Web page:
Members of the now idle Everett Symphony Orchestra are vowing to keep classical music alive in Snohomish County.
To do that, they have founded a new organization, the Everett Philharmonic Orchestra.
Though it has no money and no place to play, this new philharmonic will have the powerhouse team of conductor Paul-Elliott Cobbs, who will lead the group as maestro and music director, and his wife, Loma Cobbs, who will become the new organization’s executive director.
The new Everett Philharmonic has the support of the community, said cello player and operations manager Cami Davis.
“The last concert was a clear message to us that we don’t have to look any further than those 1,500 people,” Davis said Friday.
The idle Everett Symphony Orchestra cut its season short and played its final concert Jan. 29 with no firm plans for future classical performances.
The Everett Symphony board blamed the stagnant economy coupled with years of poor financial planning as the reason for aborting its season and terminating the contracts of all the musicians, along with the contract for longtime and much beloved music director Paul-Elliott Cobbs.
Forming the new Everett Philharmonic was the answer for many orchestra members who wanted to continue to play music under Cobbs.
“We didn’t want the audience to get out of the habit of attending concerts. When they do that, they will find another place to go,” Davis said. “The music must not die.”
Loma Cobbs agreed.
“Every minute they don’t play, their skills will be diminished,” Loma Cobbs said.
Loma Cobbs brings to the new philharmonic organization her 17 years as executive director for the Tacoma Youth Symphony which is in its 47th year and has an annual budget of $600,000.
She also said jokingly that she brings an ability to work with her husband, who also serves as the Tacoma Youth Symphony’s conductor.
As of Friday, the new Everett Philharmonic had 41 musicians, all from the Everett Symphony Orchestra. Loma Cobbs believes most of the 70 musicians who play with the ESO will eventually play with the Everett Philharmonic.
“Absolutely musicians want to play music. That’s the bottom line,” Loma Cobbs said.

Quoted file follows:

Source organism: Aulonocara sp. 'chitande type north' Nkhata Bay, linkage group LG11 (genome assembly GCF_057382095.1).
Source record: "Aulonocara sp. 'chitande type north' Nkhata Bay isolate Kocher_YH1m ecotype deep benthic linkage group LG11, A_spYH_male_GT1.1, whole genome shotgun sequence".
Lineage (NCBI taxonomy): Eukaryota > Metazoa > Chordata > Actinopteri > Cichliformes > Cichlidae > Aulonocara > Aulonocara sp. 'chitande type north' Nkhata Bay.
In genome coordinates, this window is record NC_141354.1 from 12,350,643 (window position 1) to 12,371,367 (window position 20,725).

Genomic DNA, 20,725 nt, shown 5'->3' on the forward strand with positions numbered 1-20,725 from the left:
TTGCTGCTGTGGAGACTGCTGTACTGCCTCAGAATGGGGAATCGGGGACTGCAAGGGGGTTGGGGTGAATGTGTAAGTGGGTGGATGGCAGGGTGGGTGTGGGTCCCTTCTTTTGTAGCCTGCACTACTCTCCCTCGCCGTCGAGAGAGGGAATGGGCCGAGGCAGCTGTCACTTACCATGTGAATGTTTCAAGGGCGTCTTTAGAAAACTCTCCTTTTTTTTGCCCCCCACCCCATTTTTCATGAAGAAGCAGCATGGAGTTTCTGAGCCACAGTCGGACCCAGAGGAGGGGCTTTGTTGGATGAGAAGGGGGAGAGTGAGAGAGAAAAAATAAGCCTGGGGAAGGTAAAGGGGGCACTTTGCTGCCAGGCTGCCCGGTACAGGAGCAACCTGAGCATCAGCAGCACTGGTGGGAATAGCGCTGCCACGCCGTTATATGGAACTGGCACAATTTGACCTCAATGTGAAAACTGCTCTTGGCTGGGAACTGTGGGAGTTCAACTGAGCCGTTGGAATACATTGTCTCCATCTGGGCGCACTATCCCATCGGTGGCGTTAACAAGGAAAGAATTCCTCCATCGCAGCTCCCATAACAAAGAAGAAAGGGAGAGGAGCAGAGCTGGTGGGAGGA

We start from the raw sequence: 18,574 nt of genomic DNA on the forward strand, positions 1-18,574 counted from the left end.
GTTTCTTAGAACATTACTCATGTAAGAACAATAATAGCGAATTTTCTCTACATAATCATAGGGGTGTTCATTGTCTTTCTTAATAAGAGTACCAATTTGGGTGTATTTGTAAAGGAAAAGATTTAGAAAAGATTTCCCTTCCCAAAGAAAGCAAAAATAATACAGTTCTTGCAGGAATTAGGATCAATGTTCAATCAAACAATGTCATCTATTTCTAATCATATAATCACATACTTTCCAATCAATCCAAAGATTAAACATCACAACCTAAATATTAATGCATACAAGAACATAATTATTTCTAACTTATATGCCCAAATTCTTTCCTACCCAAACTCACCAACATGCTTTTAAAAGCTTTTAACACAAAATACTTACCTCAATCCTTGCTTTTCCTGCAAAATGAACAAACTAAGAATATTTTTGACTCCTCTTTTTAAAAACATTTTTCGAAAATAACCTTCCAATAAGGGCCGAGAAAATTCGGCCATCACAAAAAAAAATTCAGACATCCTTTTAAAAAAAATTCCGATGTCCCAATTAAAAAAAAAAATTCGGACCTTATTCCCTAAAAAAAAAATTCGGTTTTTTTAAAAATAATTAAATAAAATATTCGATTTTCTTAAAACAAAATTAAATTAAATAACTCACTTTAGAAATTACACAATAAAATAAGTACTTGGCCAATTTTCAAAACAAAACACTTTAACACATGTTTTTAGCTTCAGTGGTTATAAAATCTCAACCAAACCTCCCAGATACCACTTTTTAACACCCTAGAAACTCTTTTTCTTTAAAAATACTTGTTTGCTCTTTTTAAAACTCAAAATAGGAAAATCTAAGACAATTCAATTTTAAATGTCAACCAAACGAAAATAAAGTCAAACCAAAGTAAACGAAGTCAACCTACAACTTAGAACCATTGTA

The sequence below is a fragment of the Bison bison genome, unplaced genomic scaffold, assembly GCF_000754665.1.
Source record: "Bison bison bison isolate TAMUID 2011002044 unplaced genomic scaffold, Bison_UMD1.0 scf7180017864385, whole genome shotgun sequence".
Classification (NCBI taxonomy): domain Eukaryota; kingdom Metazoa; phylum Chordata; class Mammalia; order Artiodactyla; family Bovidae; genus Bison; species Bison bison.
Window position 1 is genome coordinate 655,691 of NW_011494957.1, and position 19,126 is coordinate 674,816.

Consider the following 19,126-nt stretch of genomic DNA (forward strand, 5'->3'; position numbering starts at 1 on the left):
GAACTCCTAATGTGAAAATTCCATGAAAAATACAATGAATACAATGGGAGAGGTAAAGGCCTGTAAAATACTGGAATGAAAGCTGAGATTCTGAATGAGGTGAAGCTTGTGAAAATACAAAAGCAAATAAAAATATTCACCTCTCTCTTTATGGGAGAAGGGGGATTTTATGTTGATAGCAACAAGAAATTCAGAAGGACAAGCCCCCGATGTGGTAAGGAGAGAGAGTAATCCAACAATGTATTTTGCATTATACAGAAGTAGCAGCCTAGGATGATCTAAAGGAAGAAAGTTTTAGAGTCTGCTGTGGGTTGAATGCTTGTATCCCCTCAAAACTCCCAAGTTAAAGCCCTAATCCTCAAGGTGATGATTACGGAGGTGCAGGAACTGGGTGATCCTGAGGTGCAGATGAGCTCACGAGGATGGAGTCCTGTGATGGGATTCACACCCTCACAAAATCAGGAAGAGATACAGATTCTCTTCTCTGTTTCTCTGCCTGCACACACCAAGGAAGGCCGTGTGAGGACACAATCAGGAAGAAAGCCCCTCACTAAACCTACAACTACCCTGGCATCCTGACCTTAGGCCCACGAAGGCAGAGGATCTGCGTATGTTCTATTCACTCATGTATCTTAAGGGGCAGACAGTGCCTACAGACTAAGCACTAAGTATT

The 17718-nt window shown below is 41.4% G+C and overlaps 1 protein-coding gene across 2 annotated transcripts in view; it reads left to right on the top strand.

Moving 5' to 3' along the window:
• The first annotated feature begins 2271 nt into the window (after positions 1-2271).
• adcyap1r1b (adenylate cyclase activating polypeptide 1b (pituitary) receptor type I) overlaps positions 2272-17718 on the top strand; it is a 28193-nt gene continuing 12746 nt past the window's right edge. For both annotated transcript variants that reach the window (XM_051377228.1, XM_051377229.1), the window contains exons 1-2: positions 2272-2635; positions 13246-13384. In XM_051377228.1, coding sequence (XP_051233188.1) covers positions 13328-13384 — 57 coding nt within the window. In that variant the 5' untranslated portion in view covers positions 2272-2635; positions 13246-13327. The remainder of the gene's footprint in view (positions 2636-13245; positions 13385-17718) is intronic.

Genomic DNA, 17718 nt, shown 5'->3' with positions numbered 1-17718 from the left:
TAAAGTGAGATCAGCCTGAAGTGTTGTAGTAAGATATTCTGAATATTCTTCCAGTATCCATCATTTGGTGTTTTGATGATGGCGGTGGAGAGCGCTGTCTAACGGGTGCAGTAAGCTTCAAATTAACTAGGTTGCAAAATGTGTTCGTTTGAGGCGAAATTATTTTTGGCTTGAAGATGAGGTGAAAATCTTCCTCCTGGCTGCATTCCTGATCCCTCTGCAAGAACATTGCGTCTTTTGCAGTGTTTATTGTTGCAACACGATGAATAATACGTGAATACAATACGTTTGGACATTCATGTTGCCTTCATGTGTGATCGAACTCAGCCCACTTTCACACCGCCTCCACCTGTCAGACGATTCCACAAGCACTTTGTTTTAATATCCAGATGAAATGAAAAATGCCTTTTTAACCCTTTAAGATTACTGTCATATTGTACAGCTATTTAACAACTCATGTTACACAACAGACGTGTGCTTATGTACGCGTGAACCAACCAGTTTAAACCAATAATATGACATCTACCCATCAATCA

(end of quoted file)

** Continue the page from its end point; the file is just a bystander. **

The new Everett Philharmonic will have a 10-person board of directors and is working on establishing nonprofit status.
The group is looking for a venue to play a spring gala to kick off the new organization. It has a Web site at www.everettphil.org.
Though the philharmonic doesn’t have the financial cushion of a $500,000 endowment like the Everett Symphony Orchestra has, Loma Cobbs said she is confident the group will find support.
“We’re starting out at zero, but we have no overhead so the liability and the assets balance themselves,” Cobbs said. “Our greatest asset is the people behind the scenes and sitting in the audience. We’re not losing anything without the endowment.”
Everett Symphony Orchestra’s chief executive officer, Roger Pawley, said Friday that he views the musicians’ new philharmonic positively.
“Our position is that musicians need to perform and, during our hiatus, this might be a good short-term solution for that,” Pawley said.
He added that the Everett Symphony is working on a long-term solution with its community advisory council, which has 30 members and is led by Bob Drewel, former Snohomish County executive.
“The Everett Symphony board is committed to finding a sustainable business model,” Pawley said.
In addition to ending the season early to save money, the Everett Symphony also sold its 6,600-square-foot art-deco style rehearsal hall and offices at 2710 Colby Ave. in Everett and moved its offices to the Everett Mall.
For members of the new Everett Philharmonic Orchestra, a clean slate brings with it a lot of promise.
“The orchestra is excited to be reunited with Paul,” Cami Davis said. “We’re looking forward to making music for the community.”
Theresa Goffredo: 425-339-3424; firstname.lastname@example.org.